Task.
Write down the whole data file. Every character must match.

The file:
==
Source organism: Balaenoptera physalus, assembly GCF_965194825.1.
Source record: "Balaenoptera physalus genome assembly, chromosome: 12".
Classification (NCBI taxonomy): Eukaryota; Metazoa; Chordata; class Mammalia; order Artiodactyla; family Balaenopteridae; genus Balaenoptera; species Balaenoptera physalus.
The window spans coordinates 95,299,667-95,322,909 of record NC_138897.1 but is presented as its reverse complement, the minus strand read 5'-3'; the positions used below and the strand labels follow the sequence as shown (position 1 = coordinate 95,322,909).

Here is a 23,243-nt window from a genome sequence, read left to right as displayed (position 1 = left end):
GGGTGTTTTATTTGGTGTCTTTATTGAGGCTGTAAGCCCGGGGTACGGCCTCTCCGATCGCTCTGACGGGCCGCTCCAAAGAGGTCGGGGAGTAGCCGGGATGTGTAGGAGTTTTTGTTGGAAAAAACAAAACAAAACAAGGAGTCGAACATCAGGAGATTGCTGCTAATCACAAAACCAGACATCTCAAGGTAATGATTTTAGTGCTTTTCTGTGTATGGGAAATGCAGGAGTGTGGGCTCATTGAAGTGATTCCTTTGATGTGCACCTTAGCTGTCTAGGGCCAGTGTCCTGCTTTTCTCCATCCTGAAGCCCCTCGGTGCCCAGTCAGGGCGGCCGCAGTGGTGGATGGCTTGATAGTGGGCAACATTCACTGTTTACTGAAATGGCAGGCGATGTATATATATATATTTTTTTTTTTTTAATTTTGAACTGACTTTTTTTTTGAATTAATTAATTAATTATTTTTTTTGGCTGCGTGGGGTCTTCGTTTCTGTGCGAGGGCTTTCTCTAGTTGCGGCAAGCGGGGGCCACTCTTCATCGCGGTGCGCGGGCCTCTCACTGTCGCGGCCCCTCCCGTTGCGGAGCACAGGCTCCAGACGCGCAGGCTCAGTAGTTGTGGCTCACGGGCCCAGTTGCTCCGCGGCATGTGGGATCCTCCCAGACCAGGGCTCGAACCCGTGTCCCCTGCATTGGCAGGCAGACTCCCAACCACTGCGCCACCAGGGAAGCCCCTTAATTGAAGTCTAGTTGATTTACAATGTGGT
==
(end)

Source organism: Balaenoptera physalus, assembly GCF_965194825.1.
Source record: "Balaenoptera physalus genome assembly, chromosome: 12".
Classification (NCBI taxonomy): Eukaryota; Metazoa; Chordata; class Mammalia; order Artiodactyla; family Balaenopteridae; genus Balaenoptera; species Balaenoptera physalus.
The window spans coordinates 95,299,667-95,322,909 of record NC_138897.1 but is presented as its reverse complement, the minus strand read 5'-3'; the positions used below and the strand labels follow the sequence as shown (position 1 = coordinate 95,322,909).

Here is a 23,243-nt window from a genome sequence, read left to right as displayed (position 1 = left end):
GGGTGTTTTATTTGGTGTCTTTATTGAGGCTGTAAGCCCGGGGTACGGCCTCTCCGATCGCTCTGACGGGCCGCTCCAAAGAGGTCGGGGAGTAGCCGGGATGTGTAGGAGTTTTTGTTGGAAAAAACAAAACAAAACAAGGAGTCGAACATCAGGAGATTGCTGCTAATCACAAAACCAGACATCTCAAGGTAATGATTTTAGTGCTTTTCTGTGTATGGGAAATGCAGGAGTGTGGGCTCATTGAAGTGATTCCTTTGATGTGCACCTTAGCTGTCTAGGGCCAGTGTCCTGCTTTTCTCCATCCTGAAGCCCCTCGGTGCCCAGTCAGGGCGGCCGCAGTGGTGGATGGCTTGATAGTGGGCAACATTCACTGTTTACTGAAATGGCAGGCGATGTATATATATATATTTTTTTTTTTTTAATTTTGAACTGACTTTTTTTTTGAATTAATTAATTAATTATTTTTTTTGGCTGCGTGGGGTCTTCGTTTCTGTGCGAGGGCTTTCTCTAGTTGCGGCAAGCGGGGGCCACTCTTCATCGCGGTGCGCGGGCCTCTCACTGTCGCGGCCCCTCCCGTTGCGGAGCACAGGCTCCAGACGCGCAGGCTCAGTAGTTGTGGCTCACGGGCCCAGTTGCTCCGCGGCATGTGGGATCCTCCCAGACCAGGGCTCGAACCCGTGTCCCCTGCATTGGCAGGCAGACTCCCAACCACTGCGCCACCAGGGAAGCCCCTTAATTGAAGTCTAGTTGATTTACAATGTGGT